Category: Chicot County

Rev. Green Hill Jones of Grand Lake, Arkansas

Rev. G. H. Jones served in the Arkansas General Assembly in 1885 and 1889. Courtesy of the Old State House Museum.

Few people realize that African-Americans continued to be elected in Chicot County into the early 1890s. The Rev. Green Hill Jones (1842-1924) was one of those men.

Jones had been enslaved on the Rayner Plantation on Grand Lake in Chicot County prior to the Civil War. Jones escaped slavery and served in the U. S. Colored Troops during the war. After the war, Jones went north to New Madrid, Missouri and Mound City, Illinois where he taught school and was ordained in the Free Will Baptist Church. From 1870 to 1873, he attended Hillsdale College in Hillsdale, Michigan. After graduation, he taught in Paducah, Kentucky. Upon his return to Chicot County, he was elected county treasurer in 1874 and then to two terms in the Arkansas House–1885 and 1889.

The Free Baptist Cyclopaedia published a short, but fascinating biography of Rev. Jones in 1889:

Biography of Rev. Jones, published in Free Baptist Cyclopaedia (1889)

Jones, Rev. Greenleaf [sic] H., of Gr[a]nd Lake, Ark. was connected with the Cairo Mission as an ordained minister as early as 1870. The next year he attended Hillsdale College and afterwards taught among the colored people in Paducah, KY., and vicinity, where he also engaged in ministerial work. Subsequently, he secured land in Arkansas and became wealthy. He served in the Legislature of the state and held many county offices. He is at present pastor of the Rising Sun church of the Bon Eagle Q. M. (Miss.), and exerting a wide influence among his people.

Jones pastored several churches in Chicot County:

Rising [Risen] Sun at Grand Lake (1876-1877; 1889-1897; 1899)
Mt. Pisgah at Grand Lake (1898; 1903)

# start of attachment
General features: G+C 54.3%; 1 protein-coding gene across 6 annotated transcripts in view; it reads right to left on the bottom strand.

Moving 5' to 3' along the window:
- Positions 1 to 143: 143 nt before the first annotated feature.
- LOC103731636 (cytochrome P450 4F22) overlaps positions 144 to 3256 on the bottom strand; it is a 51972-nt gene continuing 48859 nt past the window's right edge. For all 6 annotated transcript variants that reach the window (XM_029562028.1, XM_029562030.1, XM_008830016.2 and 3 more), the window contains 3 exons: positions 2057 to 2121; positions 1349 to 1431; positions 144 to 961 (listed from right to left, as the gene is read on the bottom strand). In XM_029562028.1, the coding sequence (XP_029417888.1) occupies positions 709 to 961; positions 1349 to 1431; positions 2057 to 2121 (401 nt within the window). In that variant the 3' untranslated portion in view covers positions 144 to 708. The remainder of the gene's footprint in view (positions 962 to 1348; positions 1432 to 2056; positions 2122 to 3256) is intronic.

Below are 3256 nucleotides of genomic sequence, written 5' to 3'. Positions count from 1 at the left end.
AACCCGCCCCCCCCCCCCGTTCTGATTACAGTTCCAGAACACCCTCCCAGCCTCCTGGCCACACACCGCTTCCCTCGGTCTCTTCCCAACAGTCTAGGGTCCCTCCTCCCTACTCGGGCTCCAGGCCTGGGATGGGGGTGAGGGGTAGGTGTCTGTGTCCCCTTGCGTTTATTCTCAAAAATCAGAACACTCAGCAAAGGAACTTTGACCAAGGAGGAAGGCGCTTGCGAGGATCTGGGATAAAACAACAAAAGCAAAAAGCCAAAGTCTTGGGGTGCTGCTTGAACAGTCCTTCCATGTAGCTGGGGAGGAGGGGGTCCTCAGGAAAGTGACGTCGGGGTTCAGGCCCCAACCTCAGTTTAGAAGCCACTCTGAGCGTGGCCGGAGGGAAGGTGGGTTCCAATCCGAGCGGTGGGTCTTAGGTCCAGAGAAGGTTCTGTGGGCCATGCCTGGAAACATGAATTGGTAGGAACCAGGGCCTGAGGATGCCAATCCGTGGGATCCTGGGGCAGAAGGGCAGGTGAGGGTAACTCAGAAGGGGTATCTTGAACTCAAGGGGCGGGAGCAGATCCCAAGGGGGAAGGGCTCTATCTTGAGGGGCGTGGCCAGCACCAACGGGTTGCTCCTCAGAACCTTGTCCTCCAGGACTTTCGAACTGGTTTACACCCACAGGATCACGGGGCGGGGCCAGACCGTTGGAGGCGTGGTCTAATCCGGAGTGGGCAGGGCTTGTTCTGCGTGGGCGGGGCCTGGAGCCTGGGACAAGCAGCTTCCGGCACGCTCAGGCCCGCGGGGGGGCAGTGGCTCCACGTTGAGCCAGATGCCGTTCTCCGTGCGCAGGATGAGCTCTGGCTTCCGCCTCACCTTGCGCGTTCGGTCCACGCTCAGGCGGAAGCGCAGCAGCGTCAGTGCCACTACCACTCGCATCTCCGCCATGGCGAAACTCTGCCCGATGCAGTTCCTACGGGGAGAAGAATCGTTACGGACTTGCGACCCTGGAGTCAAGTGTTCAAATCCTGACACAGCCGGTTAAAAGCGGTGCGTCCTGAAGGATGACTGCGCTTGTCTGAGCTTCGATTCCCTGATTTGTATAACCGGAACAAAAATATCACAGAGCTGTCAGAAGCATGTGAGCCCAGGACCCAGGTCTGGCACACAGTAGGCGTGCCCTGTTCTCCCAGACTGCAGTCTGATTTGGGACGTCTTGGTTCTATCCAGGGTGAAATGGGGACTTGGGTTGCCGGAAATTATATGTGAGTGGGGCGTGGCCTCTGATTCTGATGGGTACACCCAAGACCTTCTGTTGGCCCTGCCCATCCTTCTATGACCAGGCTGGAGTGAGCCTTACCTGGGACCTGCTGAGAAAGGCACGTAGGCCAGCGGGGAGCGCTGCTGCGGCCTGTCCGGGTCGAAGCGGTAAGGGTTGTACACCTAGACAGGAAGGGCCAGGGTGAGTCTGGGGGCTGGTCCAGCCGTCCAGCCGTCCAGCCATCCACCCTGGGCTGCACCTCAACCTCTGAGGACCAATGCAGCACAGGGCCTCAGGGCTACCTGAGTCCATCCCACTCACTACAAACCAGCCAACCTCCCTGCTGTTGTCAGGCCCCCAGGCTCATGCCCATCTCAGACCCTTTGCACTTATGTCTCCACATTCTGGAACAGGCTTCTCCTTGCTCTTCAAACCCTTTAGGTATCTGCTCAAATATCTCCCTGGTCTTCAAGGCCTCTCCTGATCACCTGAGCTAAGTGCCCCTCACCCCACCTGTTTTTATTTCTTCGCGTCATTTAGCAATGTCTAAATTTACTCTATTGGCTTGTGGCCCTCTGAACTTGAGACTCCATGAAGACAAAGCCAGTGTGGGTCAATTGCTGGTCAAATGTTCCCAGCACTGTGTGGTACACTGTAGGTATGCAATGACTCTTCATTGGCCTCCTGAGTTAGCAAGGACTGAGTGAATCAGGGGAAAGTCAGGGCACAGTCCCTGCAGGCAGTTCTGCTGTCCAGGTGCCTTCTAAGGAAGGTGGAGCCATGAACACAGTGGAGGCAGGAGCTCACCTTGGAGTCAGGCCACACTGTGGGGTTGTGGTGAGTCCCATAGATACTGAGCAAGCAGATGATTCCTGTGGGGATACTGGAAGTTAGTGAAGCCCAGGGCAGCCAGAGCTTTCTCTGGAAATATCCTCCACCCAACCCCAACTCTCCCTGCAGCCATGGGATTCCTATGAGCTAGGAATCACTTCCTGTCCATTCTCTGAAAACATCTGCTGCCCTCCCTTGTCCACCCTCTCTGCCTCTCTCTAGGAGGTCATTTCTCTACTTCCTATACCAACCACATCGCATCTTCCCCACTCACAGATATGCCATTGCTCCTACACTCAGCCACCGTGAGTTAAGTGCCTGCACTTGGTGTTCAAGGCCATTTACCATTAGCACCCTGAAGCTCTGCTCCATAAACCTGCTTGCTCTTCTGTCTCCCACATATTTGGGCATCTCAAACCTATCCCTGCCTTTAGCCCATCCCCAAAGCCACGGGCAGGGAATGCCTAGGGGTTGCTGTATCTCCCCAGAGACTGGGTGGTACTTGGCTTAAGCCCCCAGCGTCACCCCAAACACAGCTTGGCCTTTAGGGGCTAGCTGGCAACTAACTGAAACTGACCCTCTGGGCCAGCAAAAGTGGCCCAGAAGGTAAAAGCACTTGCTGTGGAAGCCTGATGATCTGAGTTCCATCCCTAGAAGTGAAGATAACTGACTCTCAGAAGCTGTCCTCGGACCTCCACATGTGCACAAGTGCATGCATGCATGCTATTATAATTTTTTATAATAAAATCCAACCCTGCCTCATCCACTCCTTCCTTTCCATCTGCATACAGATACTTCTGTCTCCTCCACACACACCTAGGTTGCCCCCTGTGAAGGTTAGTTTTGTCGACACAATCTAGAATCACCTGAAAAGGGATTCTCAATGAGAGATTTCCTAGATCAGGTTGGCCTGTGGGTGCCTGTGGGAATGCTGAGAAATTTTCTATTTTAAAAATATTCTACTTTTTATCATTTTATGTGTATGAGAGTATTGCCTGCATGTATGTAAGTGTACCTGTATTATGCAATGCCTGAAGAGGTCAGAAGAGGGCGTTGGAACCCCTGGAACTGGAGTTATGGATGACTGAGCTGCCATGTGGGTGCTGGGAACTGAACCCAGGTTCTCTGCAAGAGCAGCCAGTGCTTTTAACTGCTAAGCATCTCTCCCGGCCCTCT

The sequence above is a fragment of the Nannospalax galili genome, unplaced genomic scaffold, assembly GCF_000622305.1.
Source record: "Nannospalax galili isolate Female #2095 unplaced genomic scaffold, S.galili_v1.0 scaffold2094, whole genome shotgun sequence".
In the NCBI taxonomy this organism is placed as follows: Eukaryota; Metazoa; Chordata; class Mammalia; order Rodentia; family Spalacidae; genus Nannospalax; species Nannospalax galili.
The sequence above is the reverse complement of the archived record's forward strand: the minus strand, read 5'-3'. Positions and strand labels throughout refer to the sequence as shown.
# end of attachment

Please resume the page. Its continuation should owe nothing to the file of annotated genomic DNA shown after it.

Mt. Olive at Grand Lake (1902)
Sweet Home at Eudora (1906-1907).

Jones died in 1924 and is buried in Mason Cemetery south of Eudora.

Also see Southeast Arkansas’s African-American Legislators, 1868-1893 and

Wintory, Blake. “African-American Legislators in the Arkansas General Assembly, 1868-1893: Another Look,” in A Confused and Confusing Affair: Arkansas and Reconstruction, ed. by Mark Christ. Little Rock: Butler Center Books, 2018. [expected April 2018]

Wintory, Blake J. “Green Hill Jones (1842-1924),” Encyclopedia of Arkansas History & Culture (April 2018)


Update February 15, 2018

It appears the Rising Sun Church was still standing as late as 2006. A 1936 Chicot County Highway Map shows a church between Eudora and Grand Lake. This church, as of 2018, still shows up in Google maps as Rising Sun Church. Google Earth’s historical imagery shows what is likely the Rising Sun Church still standing as late as 2006.

Church, now identified as Rising Sun, as shown in a 1936 Chicot County Highway Map

Rising Sun Church, Google Earth imagery, 2003


Close-up of 2003 image of Rising Sun Church

Lake Village Postcard shows Lakeshore homes ca 1950

We recently added this ca 1950 postcard to our collection at Lakeport. The mid-century scene clearly shows two homes along Lakeshore Drive.



Roughly the same view of South Lakeshore Dr via Google Streetview (August 2016)

Looking closely, I believe I have identified both houses on South Lakeshore Dr., just south of downtown. The second home in the image is commonly called, the Reynolds House. “Lakeside,” as its owner officially christened it, was built for General D. H. Reynolds in the 1870s by Nelson Bunker. The home was significantly remodeled in the 1890s.


Close up of “Lakeside,” ca. 1950


“Lakeside” in 1990. Courtesy of Arkansas Historic Preservation Program










The first house (unnamed as far as I know) is also still standing, although modified a bit. The home is identifiable by the four sets of columns along the front porch.  Today the house has a brick exterior and the lattice work along the roof is gone; the dormer, now a window rather than a vent, is still a distinguishing feature for the early twentieth-century home.